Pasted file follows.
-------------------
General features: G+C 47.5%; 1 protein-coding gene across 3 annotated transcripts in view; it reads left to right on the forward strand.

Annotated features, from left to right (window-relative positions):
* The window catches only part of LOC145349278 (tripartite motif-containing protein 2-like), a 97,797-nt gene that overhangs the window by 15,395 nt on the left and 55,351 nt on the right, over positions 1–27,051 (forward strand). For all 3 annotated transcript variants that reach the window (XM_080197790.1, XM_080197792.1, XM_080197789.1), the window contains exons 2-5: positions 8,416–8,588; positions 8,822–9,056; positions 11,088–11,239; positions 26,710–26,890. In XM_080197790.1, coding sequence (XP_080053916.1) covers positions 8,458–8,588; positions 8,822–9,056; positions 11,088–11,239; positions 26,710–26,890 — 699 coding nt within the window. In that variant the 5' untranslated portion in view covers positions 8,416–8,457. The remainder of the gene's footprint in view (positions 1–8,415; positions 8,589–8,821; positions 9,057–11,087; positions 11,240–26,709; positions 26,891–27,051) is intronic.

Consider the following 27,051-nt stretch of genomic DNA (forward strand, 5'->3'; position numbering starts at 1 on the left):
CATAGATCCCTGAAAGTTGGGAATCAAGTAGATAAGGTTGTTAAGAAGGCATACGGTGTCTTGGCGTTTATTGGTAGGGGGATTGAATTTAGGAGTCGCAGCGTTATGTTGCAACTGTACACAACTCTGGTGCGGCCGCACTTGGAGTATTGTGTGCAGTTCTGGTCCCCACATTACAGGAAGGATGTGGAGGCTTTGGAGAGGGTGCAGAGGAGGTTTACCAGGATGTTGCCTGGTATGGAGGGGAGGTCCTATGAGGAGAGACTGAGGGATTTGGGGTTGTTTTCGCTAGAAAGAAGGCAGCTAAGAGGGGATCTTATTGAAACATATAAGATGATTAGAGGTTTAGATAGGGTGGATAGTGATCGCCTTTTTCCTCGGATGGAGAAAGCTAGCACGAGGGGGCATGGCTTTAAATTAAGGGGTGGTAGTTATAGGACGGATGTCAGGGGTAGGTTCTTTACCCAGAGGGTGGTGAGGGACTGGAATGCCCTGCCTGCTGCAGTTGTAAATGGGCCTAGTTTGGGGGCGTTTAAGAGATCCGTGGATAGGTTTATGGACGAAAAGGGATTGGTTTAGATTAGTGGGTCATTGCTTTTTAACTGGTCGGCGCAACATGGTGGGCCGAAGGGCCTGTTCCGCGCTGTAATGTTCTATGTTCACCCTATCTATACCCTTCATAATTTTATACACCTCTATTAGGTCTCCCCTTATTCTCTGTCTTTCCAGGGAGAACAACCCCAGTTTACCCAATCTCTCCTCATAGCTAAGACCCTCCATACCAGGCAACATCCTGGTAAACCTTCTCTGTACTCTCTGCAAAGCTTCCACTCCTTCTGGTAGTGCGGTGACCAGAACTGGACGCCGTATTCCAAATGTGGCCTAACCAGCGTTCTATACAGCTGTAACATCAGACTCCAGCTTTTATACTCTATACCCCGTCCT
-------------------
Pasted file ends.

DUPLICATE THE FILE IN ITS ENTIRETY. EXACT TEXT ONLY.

General features: G+C 47.5%; 1 protein-coding gene across 3 annotated transcripts in view; it reads left to right on the forward strand.

Annotated features, from left to right (window-relative positions):
* The window catches only part of LOC145349278 (tripartite motif-containing protein 2-like), a 97,797-nt gene that overhangs the window by 15,395 nt on the left and 55,351 nt on the right, over positions 1–27,051 (forward strand). For all 3 annotated transcript variants that reach the window (XM_080197790.1, XM_080197792.1, XM_080197789.1), the window contains exons 2-5: positions 8,416–8,588; positions 8,822–9,056; positions 11,088–11,239; positions 26,710–26,890. In XM_080197790.1, coding sequence (XP_080053916.1) covers positions 8,458–8,588; positions 8,822–9,056; positions 11,088–11,239; positions 26,710–26,890 — 699 coding nt within the window. In that variant the 5' untranslated portion in view covers positions 8,416–8,457. The remainder of the gene's footprint in view (positions 1–8,415; positions 8,589–8,821; positions 9,057–11,087; positions 11,240–26,709; positions 26,891–27,051) is intronic.

Consider the following 27,051-nt stretch of genomic DNA (forward strand, 5'->3'; position numbering starts at 1 on the left):
CATAGATCCCTGAAAGTTGGGAATCAAGTAGATAAGGTTGTTAAGAAGGCATACGGTGTCTTGGCGTTTATTGGTAGGGGGATTGAATTTAGGAGTCGCAGCGTTATGTTGCAACTGTACACAACTCTGGTGCGGCCGCACTTGGAGTATTGTGTGCAGTTCTGGTCCCCACATTACAGGAAGGATGTGGAGGCTTTGGAGAGGGTGCAGAGGAGGTTTACCAGGATGTTGCCTGGTATGGAGGGGAGGTCCTATGAGGAGAGACTGAGGGATTTGGGGTTGTTTTCGCTAGAAAGAAGGCAGCTAAGAGGGGATCTTATTGAAACATATAAGATGATTAGAGGTTTAGATAGGGTGGATAGTGATCGCCTTTTTCCTCGGATGGAGAAAGCTAGCACGAGGGGGCATGGCTTTAAATTAAGGGGTGGTAGTTATAGGACGGATGTCAGGGGTAGGTTCTTTACCCAGAGGGTGGTGAGGGACTGGAATGCCCTGCCTGCTGCAGTTGTAAATGGGCCTAGTTTGGGGGCGTTTAAGAGATCCGTGGATAGGTTTATGGACGAAAAGGGATTGGTTTAGATTAGTGGGTCATTGCTTTTTAACTGGTCGGCGCAACATGGTGGGCCGAAGGGCCTGTTCCGCGCTGTAATGTTCTATGTTCACCCTATCTATACCCTTCATAATTTTATACACCTCTATTAGGTCTCCCCTTATTCTCTGTCTTTCCAGGGAGAACAACCCCAGTTTACCCAATCTCTCCTCATAGCTAAGACCCTCCATACCAGGCAACATCCTGGTAAACCTTCTCTGTACTCTCTGCAAAGCTTCCACTCCTTCTGGTAGTGCGGTGACCAGAACTGGACGCCGTATTCCAAATGTGGCCTAACCAGCGTTCTATACAGCTGTAACATCAGACTCCAGCTTTTATACTCTATACCCCGTCCT